Chargeback under British Columbia Statute

This is a guide to exercise your rights under the Business Practices and Consumer Protection Act of British Columbia.

If you did not receive services you paid for from a distance, then you may be entitled to a refund under provincial law. (It is not the same as going through your card issuer or bank’s internal chargeback process; see Statutory vs. "Internal" Chargeback.)

There are a number of steps involved in this process, which you proceed through as necessary.

  1. Provide a written notice of cancellation of the distance sales contract. Then wait 15 days.
  2. Provide a written notice to your card issuing bank that you dispute the charge. Then wait 30 days for acknowledgement, and 60-90 days for refund.
  3. Provide a written notice to your card issuing bank that you are clawing back the money.

Further details on timelines are included within the detailed guide for each step.

Be aware that the final step in exercising your rights with uncooperative card issuers is to stop using the credit card. Therefore, you may wish to have an alternative credit card available to you at the earliest opportunity.

In British Columbia, you are eligible to proceed if you meet the following criteria:

  • The transaction is a consumer transaction (s. 49(1))
    • defined as: “a supply of goods or services or real property by a supplier to a consumer for purposes that are primarily personal, family or household” (s. 1).
  • You have a distance sales contract (s. 17)
    • you booked online or via phone; or
    • you signed an agreement electronically and not in person; or
    • you entered into an agreement in-person at a travel agent, and the agreement is with an airline or tour operator.
  • It has been more than 30 days since your scheduled departure date (s. 49(1)(c)).
  • You paid with a credit card (s. 52).


  • If you paid with a debit card, you can still complete Step 1 of this guide to cancel your contract and ask for a refund, but you cannot complete Step 2 or 3 as they are applicable to credit cards only. You may have other remedies available under BC law, such as a small claims court action.
  • If you entered into an agreement in person and with a travel agent, these provisions of the Act are unlikely to apply to you, although it is a grey area. Both the travel agent and the airline are considered “suppliers” under the Act (Miller v. Merck Frosst Canada Ltd., 2013 BCSC 544 at paras. 79-97). Consequently, a transaction in person with the travel agent is unlikely to be a “distance sales contact.”

In this step, you give formal notice to the supplier that the contract is cancelled, and request a refund.

  • When: If your flight has been cancelled and it has been 30 days since the originally scheduled date of departure, you may proceed with this step.
  • To Whom: The company that charged your card and whose name appears on your statement is the supplier.
  • How: Paragraph 54(1)(b) of the Act allows giving notice by “registered mail, electronic mail or facsimile,” and is deemed to have been given when sent.
  • Where: If you want to send a letter, use the address provided on the contract or their registered business address (commonly found on their website).
  • Proof: It may be helpful to send the communication using a method that provides proof it was sent.

Letter Template for British Columbia (Step 1)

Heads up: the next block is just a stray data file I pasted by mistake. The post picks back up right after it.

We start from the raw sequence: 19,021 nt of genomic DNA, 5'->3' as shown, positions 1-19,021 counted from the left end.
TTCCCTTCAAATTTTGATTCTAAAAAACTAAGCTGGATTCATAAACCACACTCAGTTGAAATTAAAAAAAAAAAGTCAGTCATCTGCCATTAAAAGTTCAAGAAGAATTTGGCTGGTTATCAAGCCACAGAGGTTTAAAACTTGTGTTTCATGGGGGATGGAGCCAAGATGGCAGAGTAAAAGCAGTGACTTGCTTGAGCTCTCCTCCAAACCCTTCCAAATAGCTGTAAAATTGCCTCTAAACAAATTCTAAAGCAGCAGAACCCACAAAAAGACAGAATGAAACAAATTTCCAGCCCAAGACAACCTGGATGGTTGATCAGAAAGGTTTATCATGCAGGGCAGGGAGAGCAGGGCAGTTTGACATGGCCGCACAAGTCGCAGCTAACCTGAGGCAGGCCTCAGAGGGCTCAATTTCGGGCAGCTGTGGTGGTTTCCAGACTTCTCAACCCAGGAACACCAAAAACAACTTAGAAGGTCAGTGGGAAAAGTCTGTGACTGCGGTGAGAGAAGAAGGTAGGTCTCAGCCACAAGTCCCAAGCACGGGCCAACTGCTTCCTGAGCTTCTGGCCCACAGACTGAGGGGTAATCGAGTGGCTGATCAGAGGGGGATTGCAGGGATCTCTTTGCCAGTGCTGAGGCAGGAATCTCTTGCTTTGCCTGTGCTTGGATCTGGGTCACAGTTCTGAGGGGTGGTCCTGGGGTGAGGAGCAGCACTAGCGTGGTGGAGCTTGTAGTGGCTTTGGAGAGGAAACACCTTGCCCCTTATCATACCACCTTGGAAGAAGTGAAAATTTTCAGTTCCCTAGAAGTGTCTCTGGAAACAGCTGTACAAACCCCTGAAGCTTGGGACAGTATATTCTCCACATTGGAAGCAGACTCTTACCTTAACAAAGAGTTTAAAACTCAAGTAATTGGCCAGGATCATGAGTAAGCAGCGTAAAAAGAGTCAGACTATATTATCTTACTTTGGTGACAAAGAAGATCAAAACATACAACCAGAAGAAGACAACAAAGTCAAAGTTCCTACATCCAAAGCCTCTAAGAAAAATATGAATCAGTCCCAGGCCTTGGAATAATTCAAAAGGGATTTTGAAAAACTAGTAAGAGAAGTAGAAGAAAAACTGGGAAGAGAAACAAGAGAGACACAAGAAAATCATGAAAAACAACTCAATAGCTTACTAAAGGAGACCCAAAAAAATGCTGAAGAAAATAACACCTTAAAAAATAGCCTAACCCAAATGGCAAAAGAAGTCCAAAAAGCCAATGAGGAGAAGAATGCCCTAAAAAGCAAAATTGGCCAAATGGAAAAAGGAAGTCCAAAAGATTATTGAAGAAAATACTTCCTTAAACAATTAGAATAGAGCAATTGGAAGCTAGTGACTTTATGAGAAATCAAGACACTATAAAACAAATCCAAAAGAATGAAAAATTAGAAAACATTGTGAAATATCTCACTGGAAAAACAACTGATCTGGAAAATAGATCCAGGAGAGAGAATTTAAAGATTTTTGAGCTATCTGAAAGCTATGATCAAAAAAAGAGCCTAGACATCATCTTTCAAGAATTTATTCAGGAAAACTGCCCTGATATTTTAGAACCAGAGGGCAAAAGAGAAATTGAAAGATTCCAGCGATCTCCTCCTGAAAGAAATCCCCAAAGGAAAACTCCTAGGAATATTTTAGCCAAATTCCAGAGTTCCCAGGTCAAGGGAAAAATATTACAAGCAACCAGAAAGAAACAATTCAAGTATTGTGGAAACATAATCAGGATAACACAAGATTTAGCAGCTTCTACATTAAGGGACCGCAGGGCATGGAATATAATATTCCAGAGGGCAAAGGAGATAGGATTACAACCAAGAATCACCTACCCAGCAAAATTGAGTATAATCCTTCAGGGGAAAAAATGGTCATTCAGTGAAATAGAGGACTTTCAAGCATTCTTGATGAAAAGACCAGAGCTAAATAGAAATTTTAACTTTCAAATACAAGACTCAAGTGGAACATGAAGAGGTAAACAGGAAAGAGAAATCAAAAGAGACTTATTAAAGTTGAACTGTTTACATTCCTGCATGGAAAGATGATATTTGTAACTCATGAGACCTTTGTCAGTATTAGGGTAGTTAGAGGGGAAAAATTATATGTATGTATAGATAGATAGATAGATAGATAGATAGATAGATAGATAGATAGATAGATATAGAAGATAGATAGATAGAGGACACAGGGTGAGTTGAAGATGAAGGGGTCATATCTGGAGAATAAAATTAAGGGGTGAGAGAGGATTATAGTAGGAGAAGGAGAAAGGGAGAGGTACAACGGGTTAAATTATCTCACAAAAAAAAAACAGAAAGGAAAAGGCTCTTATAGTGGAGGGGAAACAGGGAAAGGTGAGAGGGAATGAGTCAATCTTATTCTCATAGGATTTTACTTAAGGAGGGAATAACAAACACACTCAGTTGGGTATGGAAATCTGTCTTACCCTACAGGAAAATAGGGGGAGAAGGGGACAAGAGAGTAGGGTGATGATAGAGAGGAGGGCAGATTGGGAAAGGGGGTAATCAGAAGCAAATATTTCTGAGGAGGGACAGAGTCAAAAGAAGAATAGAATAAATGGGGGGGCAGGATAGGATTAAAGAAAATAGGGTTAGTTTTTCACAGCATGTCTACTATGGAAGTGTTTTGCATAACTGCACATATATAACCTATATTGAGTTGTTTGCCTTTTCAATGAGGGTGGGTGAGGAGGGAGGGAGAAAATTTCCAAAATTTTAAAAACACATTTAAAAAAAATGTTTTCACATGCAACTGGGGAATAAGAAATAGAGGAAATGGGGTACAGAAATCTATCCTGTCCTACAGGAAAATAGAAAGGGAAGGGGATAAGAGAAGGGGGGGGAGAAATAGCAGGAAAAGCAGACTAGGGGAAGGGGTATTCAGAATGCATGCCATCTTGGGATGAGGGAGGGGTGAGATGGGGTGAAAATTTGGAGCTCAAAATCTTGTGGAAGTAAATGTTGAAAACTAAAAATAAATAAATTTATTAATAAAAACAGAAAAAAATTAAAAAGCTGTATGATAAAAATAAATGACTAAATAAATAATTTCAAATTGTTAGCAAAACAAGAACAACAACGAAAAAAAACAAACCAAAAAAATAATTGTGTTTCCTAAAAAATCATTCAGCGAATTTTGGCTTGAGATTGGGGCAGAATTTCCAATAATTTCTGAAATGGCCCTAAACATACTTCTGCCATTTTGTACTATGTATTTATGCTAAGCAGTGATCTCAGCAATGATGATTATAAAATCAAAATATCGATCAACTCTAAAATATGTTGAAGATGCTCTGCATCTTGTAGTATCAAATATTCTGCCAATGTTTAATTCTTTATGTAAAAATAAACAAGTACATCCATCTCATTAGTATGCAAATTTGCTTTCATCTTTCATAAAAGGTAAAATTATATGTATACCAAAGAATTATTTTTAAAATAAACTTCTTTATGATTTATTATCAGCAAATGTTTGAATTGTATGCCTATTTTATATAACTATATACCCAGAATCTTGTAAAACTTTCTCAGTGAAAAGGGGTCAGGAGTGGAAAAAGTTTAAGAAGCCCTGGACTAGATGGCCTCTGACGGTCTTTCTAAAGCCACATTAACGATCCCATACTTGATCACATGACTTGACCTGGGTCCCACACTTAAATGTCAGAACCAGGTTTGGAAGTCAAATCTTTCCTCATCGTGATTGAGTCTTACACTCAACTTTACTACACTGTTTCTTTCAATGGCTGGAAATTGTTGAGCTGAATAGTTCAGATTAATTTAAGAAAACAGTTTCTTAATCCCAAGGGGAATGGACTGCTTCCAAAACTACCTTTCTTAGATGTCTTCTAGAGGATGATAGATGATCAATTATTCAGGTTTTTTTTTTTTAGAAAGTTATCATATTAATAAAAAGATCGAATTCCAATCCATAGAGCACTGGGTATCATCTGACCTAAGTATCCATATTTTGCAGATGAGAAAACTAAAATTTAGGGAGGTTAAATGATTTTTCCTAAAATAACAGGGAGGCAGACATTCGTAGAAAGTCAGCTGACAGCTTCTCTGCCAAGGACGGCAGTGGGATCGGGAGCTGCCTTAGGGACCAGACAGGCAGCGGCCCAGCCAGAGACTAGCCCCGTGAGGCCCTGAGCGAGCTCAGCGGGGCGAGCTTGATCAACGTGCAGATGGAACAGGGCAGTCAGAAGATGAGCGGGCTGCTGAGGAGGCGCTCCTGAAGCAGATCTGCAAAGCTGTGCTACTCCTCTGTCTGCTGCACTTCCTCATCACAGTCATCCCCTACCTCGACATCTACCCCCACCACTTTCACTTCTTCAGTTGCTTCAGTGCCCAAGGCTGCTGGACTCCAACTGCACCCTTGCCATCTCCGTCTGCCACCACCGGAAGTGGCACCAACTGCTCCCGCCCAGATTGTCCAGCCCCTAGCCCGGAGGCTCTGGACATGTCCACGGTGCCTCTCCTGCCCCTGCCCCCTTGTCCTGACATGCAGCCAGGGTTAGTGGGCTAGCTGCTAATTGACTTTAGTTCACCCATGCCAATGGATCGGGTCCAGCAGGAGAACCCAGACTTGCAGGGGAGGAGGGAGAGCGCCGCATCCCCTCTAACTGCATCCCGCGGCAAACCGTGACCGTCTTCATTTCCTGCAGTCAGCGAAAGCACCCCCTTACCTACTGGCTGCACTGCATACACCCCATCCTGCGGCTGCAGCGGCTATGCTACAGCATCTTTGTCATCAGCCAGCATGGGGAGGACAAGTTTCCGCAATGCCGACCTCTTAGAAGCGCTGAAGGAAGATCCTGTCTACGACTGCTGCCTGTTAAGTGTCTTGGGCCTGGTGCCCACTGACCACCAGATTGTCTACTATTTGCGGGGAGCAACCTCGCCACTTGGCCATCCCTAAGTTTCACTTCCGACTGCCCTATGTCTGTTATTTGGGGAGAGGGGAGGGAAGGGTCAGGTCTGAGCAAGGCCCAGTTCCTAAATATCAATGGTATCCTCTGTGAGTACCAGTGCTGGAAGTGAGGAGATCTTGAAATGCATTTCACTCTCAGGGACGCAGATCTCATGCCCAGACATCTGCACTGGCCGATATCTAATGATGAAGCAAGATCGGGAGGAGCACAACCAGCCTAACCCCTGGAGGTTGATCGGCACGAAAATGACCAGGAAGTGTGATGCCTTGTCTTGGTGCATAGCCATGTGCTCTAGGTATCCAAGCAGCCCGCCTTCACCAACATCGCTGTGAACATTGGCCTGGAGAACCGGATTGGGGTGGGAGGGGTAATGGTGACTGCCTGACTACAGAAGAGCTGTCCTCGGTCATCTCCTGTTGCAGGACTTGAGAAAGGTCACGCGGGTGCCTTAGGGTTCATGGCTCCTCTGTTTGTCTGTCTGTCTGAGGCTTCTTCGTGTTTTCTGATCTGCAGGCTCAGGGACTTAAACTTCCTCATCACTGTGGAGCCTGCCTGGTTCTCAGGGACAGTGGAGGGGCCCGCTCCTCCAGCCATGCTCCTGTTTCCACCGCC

In this step, you exercise your rights under the Act to request a statutory chargeback with your credit card issuer to recover illegitimate charges.

  • When: If you do not receive a refund within 15 days of sending your notice from Step 1, you may proceed to this step.
  • To Whom: Your credit card issuer. This could be a federally regulated bank, a credit union, or American Express (both the bank and card network).
  • How: Send a letter to your credit card issuer.
  • Where: Use the address provided on your credit card bill.
  • Proof: It may be helpful to send this letter by registered mail so that you have proof of sending and delivery.

Letter Template for British Columbia (Step 2)

In this step, you claw back the disputed amount if the card issuer fails to comply with the obligation to reverse the illegitimate charge within the timeframe prescribed by law.

  • When: If the card issuer did not reverse the the illegitimate charge within the earlier of “2 complete billing cycles of the credit card issuer” or “90 days” after receiving the notice you sent them in Step 2 (s. 52(4)).
    • A billing cycle is the time between bills.
    • In most cases, with monthly billing, two complete billing cycles would be the shortest duration.
    • To ensure you meet the definition of 2 complete billing cycles, you may want to wait for your current billing cycle to end, and then wait for two further billing cycles to complete before sending your next letter.
  • What: You take two distinct actions simultaneously.
    1. Claw back the disputed amount. In practical terms, this means paying the balance of the card minus the disputed amount, and ceasing use of the card.
    2. Inform your card issuer in writing that you will not be paying the disputed amount, and request that the card issuer take you to court.
  • How: Send a letter to your credit card issuer by registered mail. Registered mail is a requirement under paragraph 7(9)(c) of the Credit Business Practices Regulations, and also provides proof of sending and delivery.
  • Where: Use the address provided on your credit card bill.

Letter Template for British Columbia (Step 3)

Rights and protections provided by the Business Practices and Consumer Protection Act cannot be waived or contracted out, except when the law specifically allows you to waive rights (which it does not for our purposes). Section 3 of the Act renders such a waiver void.

This means that regardless of what you have agreed to with any airline, tour operator, travel agency, or your credit card issuer, your rights are absolute.